1 teaspoon instant pareve chicken soup mix
1/2 cup toasted sliced almonds (optional)
Process the parsley on the steel blade of your food processor until finely minced. Remove it from the bowl and reserve to use as a garnish. Drop garlic and ginger through the feed tube while the machine is running; process until minced. Set aside.
Wash and drain the cauliflower thoroughly; cut into large chunks. Grate, using medium-firm pressure on pusher. The grated cauliflower is your “rice.” Grate carrots, using medium pressure. Set aside.
Cut celery, onion and broccoli to fit feed tube. Slice, using medium pressure. Slice mushrooms and red peppers, using medium pressure. (Veggies can be prepared in advance, covered and refrigerated for several hours or overnight.)
Heat oil in a large nonstick wok or skillet on high heat. Stir-fry garlic and ginger for 30 seconds. Add onion, celery, broccoli, mushrooms and red peppers and stir-fry for 2 to 4 minutes longer. Add grated cauliflower and carrots. Stir-fry for 3 to 4 minutes longer, until tender-crisp. Do not overcook veggies or they will get too soft. If adding eggs, push the entire mixture to one side of the wok. On the empty side, add beaten eggs and scramble for 2 minutes or until they are just set. Mix the eggs into the “rice.” Season with salt, pepper and soup mix. Remove from the heat and transfer to a serving platter. Sprinkle with parsley and almonds at serving time. Best served immediately.
This keeps for about two days in the refrigerator; reheats well in the microwave. Don’t freeze.
Variation: To make this into a main dish, add cut-up cooked chicken or turkey the last two minutes of stir-frying.
This next salad is something that can be quite economical. Seder night is over already? Take all that chicken you used in the soup, cut it up into small chunks and look what a great salad you can make out of it now…
Chrein Chicken Salad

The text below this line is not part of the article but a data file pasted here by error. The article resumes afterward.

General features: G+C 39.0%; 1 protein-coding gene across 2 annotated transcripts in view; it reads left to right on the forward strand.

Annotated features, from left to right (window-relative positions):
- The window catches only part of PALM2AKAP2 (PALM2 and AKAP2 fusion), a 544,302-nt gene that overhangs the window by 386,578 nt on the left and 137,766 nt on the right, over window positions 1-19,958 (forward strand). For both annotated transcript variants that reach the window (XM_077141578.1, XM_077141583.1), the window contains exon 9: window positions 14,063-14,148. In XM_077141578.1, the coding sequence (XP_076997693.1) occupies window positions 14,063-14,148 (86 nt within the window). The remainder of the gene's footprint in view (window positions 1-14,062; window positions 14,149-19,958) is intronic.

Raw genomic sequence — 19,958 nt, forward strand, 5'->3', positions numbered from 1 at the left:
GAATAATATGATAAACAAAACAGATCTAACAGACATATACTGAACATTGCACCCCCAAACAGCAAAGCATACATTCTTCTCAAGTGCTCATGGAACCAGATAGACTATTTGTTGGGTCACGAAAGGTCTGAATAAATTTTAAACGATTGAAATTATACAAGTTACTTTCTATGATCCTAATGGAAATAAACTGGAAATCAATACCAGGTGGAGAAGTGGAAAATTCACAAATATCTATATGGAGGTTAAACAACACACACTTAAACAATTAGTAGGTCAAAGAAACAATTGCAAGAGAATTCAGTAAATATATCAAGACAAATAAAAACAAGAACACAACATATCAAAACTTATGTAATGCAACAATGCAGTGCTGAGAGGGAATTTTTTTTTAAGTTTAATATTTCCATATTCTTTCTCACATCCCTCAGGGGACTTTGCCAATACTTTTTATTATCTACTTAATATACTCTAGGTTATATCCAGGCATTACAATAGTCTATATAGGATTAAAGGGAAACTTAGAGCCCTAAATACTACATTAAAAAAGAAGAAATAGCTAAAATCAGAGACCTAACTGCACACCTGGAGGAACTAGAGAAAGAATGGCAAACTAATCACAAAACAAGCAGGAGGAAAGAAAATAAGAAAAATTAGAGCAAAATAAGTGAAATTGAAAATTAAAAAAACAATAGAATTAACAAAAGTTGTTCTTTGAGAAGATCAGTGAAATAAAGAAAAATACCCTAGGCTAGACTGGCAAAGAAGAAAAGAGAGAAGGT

Photo by Sharon Bentov
2 cups cooked chicken, cut into small chunks
1 hard boiled egg, cut into tiny pieces, optional
2 stalks celery, diced
1 scallion, diced
1 small carrot, peeled and shredded
4-6 tablespoons mayonnaise + 2 tablespoons chrein, mixed together
2 tablespoons olive oil
2 teaspoons lemon juice
1 teaspoon salt
1/4 teaspoon pepper
1 teaspoon garlic powder
1/4 cup crushed almonds, toasted first
In a large, dry skillet over medium heat, toast the almonds for 5-8 minutes until lightly browned. Turn off the heat.
Place the cut chicken pieces, egg, celery, scallion and shredded carrot into a large bowl. In another small bowl, mix together the “chreiyonnaise”, olive oil, lemon juice, salt, pepper, and garlic powder. Pour this over the chicken mixture and mix it together well, by hand.
Add in the toasted almonds and serve in scoops over a piece of lettuce, with a cherry tomato in its center.
For our next and final recipe, I’d like to focus on dessert. At the end of a full meal, this refreshing and light gluten and matzah meal free pie will be a welcome treat…
Meringue Fruit Pie
6 egg whites
1 & 1/4 cups sugar
2 cups (450 grams) mango, fresh or frozen
2 tablespoons powdered sugar
1 teaspoon lemon juice
2 cups berries of choice, or slices of fresh kiwi
Preheat the oven to 175°F. This is a low oven temperature, which is what you need to bake meringues.
Beat the egg whites on high until they begin to stiffen slightly. Without turning off the beaters, add the sugar gradually and continue beating until the egg whites are stiff and have peaks. Turn off the mixer.
Take out a 10-inch (about 22-24 cm) round preferably glass pie dish and pile the meringue into it. Try to build up the edges somewhat while smoothing the center so you will have a pie shape with a slight indentation in its center. Bake for an hour to an hour and a half, until slightly browned. Turn off the oven and let it remain inside, with the oven door ajar, for another half hour. Carefully remove from the oven and let it cool.
If not serving right away, refrigerate it until an hour before serving time.
To create the mango sauce
If you are using frozen mango, let it defrost first and drain off all the liquid. Put the mango pieces into your blender/food processor with the sugar and lemon juice and process until smooth. Refrigerate until serving time.
To serve, choose the berries of your choice and/or some kiwi or mandarin orange slices for the center of the pie; cut slices and give each person some mango sauce on the side.
Have a wonderful Pesach!
Photos by Reuven Ansh (except where noted)